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Top 50 Vim Configuration Options

Few products rival Vim’s flexibility, since it currently supports over 380 configuration options, not including the hundreds of possible key bindings. While the sheer magnitude of choices are overwhelming, here are 50 of the most important configurations you need to know.

Before We Begin

The “vimrc” (Vim resource configuration) file provides initialization settings that configure Vim every time it starts. This file can be found in “$HOME/.vimrc” for Linux/OSX and “$HOME/_vimrc” for Windows users. Inside Vim, type “:echo $HOME” to see the value of “$HOME” for your system.

Indention Options

  • set autoindent: New lines inherit the indentation of previous lines.
  • set expandtab: Convert tabs to spaces.
  • set filetype indent on: Enable indentation rules that are file-type specific.
  • set shiftround: When shifting lines, round the indentation to the nearest multiple of “shiftwidth.”
  • set shiftwidth=4: When shifting, indent using four spaces.
  • set smarttab: Insert “tabstop” number of spaces when the “tab” key is pressed.
  • set tabstop=4: Indent using four spaces.

Search Options

  • set hlsearch: Enable search highlighting.
  • set ignorecase: Ignore case when searching.
  • set incsearch: Incremental search that shows partial matches.
  • set smartcase: Automatically switch search to case-sensitive when search query contains an uppercase letter.

Performance Options

  • set complete-=i: Limit the files searched for auto-completes.
  • set lazyredraw: Don’t update screen during macro and script execution.

Text Rendering Options

  • set display+=lastline: Always try to show a paragraph’s last line.
  • set encoding=utf-8: Use an encoding that supports unicode.
  • set linebreak: Avoid wrapping a line in the middle of a word.
  • set scrolloff=1: The number of screen lines to keep above and below the cursor.
  • set sidescrolloff=5: The number of screen columns to keep to the left and right of the cursor.
  • syntax enable: Enable syntax highlighting.
  • set wrap: Enable line wrapping.

User Interface Options

  • set laststatus=2: Always display the status bar.
  • set ruler: Always show cursor position.
  • set wildmenu: Display command line’s tab complete options as a menu.
  • set tabpagemax=50: Maximum number of tab pages that can be opened from the command line.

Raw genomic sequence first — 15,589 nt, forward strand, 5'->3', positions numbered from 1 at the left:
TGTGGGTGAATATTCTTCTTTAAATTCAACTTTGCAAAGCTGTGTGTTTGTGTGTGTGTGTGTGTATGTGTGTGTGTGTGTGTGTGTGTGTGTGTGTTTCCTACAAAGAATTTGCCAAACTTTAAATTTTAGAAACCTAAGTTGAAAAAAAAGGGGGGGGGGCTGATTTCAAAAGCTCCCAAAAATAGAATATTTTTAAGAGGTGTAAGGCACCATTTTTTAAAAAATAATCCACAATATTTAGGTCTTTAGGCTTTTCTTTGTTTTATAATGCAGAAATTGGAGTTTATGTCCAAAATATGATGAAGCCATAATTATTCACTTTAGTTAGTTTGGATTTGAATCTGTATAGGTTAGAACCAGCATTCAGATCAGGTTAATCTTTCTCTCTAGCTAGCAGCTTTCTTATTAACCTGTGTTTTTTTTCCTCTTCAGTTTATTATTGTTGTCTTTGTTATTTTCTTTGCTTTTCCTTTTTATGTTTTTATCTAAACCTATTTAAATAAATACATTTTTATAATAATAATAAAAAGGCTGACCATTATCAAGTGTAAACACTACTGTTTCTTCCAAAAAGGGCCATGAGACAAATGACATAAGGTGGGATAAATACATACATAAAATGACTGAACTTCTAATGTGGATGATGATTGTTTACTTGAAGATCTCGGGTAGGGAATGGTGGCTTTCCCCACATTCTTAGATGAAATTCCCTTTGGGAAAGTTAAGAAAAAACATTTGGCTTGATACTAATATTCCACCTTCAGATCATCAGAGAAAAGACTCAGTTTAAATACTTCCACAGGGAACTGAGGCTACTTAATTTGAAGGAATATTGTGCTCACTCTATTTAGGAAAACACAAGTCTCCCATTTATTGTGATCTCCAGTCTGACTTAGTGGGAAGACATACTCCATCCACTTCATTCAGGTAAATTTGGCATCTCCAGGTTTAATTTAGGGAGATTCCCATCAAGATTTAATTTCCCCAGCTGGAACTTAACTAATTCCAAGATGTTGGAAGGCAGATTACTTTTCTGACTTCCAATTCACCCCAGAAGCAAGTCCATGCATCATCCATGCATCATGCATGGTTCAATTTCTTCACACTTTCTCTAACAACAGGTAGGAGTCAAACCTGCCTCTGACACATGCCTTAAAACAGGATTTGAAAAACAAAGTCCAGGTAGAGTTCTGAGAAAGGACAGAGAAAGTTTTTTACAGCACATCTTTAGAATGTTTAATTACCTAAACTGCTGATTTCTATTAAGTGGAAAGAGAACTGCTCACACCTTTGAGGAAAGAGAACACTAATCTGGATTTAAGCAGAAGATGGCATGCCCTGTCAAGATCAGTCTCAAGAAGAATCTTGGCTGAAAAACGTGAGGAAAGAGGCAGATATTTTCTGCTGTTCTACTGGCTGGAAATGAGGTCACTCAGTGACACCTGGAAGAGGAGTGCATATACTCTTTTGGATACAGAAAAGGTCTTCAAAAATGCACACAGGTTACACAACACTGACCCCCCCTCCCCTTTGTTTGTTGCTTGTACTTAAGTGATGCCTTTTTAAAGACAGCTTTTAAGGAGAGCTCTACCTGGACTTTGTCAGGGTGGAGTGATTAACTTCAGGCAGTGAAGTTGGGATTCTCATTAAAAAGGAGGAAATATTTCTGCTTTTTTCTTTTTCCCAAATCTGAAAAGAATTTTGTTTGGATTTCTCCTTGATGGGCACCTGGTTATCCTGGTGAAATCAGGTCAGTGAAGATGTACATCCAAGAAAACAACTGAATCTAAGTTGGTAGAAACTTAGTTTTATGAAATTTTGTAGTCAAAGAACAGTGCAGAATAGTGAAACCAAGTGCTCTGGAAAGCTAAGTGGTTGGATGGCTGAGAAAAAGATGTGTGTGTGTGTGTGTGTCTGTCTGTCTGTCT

• set colorscheme wombat256mod: Change color scheme.
  • set cursorline: Highlight the line currently under cursor.
  • set number: Show line numbers on the sidebar.
  • set relativenumber: Show line number on the current line and relative numbers on all other lines.
  • set noerrorbells: Disable beep on errors.
  • set visualbell: Flash the screen instead of beeping on errors.
  • set mouse=a: Enable mouse for scrolling and resizing.
  • set title: Set the window’s title, reflecting the file currently being edited.
  • set background=dark: Use colors that suit a dark background.

Code Folding Options

  • set foldmethod=indent: Fold based on indention levels.
  • set foldnestmax=3: Only fold up to three nested levels.
  • set nofoldenable: Disable folding by default.

Miscellaneous Options

  • set autoread: Automatically re-read files if unmodified inside Vim.
  • set backspace=indent,eol,start: Allow backspacing over indention, line breaks and insertion start.
  • set backupdir=~/.cache/vim: Directory to store backup files.
  • set confirm: Display a confirmation dialog when closing an unsaved file.
  • set dir=~/.cache/vim: Directory to store swap files.
  • set formatoptions+=j: Delete comment characters when joining lines.
  • set hidden: Hide files in the background instead of closing them.
  • set history=1000: Increase the undo limit.
  • set nomodeline: Ignore file’s mode lines; use vimrc configurations instead.
  • set noswapfile: Disable swap files.
  • set nrformats-=octal: Interpret octal as decimal when incrementing numbers.
  • set shell: The shell used to execute commands.
  • set spell: Enable spellchecking.
  • set wildignore+=.pyc,.swp: Ignore files matching these patterns when opening files based on a glob pattern.

Hopefully, these settings help you configure Vim to suit your preferences. If not, there are 330 other settings to explore!

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